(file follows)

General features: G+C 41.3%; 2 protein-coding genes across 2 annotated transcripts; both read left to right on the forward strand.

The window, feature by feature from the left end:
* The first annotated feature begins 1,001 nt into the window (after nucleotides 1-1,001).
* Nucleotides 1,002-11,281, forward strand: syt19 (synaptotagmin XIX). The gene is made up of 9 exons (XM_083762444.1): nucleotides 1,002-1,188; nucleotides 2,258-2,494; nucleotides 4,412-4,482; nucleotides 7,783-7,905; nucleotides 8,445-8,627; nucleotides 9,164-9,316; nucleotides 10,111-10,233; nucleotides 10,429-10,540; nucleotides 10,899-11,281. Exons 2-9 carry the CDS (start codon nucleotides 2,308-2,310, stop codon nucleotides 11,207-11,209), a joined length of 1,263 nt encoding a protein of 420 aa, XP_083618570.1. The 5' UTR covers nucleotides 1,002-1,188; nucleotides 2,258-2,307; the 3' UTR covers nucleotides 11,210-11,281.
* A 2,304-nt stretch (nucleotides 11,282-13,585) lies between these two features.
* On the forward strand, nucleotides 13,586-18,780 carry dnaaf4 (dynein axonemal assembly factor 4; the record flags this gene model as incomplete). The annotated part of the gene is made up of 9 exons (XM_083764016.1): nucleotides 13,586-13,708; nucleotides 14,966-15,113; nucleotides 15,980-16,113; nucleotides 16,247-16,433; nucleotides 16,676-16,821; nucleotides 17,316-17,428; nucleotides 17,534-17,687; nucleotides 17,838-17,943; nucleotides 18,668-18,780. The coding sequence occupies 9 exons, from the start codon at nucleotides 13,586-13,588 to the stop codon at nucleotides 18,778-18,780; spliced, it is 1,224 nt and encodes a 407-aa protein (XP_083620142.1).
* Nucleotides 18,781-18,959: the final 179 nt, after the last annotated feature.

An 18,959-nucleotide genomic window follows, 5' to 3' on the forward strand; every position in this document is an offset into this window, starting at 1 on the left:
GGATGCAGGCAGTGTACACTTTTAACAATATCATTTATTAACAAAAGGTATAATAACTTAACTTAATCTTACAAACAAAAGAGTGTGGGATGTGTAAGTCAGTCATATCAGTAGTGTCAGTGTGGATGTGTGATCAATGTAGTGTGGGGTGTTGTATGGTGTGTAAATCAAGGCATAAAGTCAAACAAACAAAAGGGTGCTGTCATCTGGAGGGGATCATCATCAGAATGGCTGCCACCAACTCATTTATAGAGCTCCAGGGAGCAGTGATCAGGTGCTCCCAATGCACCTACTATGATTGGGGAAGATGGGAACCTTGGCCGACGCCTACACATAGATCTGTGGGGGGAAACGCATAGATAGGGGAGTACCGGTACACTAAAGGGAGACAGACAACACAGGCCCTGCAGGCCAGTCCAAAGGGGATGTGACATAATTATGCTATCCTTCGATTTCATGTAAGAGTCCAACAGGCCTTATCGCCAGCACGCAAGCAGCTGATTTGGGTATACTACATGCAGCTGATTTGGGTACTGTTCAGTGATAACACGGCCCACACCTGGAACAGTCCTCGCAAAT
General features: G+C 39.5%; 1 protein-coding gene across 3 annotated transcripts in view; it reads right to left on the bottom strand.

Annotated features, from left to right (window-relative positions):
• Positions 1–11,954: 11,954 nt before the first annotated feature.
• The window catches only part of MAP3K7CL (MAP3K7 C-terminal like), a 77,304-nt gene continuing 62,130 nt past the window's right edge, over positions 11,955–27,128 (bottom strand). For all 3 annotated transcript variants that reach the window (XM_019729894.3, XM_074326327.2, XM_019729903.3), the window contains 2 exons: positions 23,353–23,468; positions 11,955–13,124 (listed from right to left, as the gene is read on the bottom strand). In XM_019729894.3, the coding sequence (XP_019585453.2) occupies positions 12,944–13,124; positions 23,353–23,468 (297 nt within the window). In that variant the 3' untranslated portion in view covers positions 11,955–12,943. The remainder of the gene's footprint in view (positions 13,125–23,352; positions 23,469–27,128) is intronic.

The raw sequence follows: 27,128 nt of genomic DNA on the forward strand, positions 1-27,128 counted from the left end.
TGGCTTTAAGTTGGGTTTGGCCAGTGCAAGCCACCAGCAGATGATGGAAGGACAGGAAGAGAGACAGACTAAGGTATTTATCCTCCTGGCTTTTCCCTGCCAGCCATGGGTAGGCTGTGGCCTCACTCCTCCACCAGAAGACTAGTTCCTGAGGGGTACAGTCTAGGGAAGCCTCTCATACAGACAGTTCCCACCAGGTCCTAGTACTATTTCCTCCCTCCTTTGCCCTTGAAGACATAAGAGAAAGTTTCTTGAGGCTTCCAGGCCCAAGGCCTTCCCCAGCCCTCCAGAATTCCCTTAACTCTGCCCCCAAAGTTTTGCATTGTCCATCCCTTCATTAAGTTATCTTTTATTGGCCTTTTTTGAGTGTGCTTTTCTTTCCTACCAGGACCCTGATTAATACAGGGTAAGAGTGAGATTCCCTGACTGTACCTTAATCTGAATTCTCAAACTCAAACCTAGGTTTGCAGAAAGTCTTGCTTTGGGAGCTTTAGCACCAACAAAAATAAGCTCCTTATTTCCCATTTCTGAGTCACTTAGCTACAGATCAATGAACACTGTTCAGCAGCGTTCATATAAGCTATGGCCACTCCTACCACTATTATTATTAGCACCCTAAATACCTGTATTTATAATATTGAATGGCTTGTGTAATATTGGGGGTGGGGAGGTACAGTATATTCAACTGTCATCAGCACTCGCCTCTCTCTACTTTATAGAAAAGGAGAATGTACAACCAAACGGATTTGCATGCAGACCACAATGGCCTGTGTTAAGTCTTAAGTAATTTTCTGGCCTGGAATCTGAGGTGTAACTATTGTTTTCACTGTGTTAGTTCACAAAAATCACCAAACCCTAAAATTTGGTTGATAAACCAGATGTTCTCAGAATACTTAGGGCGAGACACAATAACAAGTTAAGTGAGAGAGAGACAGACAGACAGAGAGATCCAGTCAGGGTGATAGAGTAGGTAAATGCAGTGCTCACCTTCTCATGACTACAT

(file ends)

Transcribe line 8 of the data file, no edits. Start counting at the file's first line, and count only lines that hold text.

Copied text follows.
An 18,959-nucleotide genomic window follows, 5' to 3' on the forward strand; every position in this document is an offset into this window, starting at 1 on the left: